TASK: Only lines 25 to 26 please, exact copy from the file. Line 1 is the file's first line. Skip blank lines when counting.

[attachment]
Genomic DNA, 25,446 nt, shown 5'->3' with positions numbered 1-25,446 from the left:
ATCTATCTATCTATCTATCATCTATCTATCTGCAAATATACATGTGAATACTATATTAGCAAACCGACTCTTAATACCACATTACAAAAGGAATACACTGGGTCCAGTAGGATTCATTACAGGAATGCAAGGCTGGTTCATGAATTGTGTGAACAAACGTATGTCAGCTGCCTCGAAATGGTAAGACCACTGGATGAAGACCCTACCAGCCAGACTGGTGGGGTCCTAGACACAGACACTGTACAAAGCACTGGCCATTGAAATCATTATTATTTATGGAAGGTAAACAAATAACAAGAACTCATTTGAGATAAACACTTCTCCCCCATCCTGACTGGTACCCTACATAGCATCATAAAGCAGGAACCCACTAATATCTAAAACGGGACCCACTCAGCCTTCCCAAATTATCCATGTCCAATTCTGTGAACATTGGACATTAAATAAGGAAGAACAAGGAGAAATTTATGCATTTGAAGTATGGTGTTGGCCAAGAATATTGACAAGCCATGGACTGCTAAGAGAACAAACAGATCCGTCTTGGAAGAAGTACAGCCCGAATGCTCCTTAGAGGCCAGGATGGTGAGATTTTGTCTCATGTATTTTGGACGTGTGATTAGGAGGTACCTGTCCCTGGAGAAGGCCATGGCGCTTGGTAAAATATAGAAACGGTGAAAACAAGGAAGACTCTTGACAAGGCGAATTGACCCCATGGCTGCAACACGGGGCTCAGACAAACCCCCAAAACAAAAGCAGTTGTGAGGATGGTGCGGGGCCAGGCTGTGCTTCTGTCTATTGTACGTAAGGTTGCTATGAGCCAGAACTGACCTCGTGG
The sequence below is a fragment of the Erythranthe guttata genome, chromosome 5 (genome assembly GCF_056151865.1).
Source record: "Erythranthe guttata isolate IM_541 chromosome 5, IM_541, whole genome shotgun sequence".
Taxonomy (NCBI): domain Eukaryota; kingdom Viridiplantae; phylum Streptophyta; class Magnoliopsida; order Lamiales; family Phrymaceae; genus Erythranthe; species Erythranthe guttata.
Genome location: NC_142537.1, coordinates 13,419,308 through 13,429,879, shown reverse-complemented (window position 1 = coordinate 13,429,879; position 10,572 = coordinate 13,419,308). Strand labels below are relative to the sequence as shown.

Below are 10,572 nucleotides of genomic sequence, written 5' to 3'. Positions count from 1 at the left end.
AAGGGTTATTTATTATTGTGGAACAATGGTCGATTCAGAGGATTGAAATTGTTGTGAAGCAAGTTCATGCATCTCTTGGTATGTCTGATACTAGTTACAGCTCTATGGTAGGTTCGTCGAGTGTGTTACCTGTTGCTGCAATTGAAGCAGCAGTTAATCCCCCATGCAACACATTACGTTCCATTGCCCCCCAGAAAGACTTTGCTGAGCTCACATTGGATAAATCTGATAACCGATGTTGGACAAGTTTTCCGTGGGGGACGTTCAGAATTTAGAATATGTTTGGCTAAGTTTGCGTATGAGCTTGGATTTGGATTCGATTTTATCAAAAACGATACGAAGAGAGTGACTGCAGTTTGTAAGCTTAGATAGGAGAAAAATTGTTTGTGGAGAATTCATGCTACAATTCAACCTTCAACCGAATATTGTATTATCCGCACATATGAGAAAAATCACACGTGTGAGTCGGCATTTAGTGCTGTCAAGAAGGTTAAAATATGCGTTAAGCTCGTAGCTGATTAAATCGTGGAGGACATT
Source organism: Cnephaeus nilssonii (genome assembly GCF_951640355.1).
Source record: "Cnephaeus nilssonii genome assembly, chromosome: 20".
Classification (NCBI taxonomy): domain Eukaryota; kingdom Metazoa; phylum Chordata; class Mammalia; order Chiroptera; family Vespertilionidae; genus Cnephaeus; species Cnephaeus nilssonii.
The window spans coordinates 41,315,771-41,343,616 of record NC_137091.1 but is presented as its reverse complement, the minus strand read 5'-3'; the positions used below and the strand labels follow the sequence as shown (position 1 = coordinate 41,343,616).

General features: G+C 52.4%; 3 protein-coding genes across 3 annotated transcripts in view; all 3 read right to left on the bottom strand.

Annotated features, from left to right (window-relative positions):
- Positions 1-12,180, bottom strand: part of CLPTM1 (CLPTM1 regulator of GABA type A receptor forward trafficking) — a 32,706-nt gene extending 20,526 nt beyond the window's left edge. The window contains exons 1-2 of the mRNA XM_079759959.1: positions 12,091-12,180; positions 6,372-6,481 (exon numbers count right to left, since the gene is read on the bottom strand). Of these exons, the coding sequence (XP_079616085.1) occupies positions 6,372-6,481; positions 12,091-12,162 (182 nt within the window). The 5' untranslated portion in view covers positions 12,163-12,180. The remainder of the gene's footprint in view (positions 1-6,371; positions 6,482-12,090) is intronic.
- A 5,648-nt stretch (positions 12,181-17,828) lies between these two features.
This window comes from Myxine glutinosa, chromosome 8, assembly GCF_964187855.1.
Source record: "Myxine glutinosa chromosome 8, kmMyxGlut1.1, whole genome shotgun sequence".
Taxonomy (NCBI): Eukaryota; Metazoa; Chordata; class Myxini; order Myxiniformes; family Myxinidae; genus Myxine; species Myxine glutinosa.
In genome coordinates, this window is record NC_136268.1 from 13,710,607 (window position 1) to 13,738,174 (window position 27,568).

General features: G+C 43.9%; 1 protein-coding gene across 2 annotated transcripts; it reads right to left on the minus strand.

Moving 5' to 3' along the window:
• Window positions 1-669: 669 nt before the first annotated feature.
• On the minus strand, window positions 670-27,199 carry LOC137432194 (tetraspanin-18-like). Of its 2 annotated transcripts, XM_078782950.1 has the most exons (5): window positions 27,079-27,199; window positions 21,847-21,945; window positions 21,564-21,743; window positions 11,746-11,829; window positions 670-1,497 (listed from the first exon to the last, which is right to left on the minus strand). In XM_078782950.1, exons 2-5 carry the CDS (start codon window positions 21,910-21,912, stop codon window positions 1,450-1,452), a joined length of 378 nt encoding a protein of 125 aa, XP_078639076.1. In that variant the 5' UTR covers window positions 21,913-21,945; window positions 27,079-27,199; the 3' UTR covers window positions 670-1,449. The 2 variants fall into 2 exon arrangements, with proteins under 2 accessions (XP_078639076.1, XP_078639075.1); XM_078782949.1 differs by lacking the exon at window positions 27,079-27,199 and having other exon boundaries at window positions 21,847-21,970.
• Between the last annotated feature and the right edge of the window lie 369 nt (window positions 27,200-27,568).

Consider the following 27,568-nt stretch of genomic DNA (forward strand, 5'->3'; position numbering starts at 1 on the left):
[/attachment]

• Between the last annotated feature and the right edge of the window lie 369 nt (window positions 27,200-27,568).

Consider the following 27,568-nt stretch of genomic DNA (forward strand, 5'->3'; position numbering starts at 1 on the left):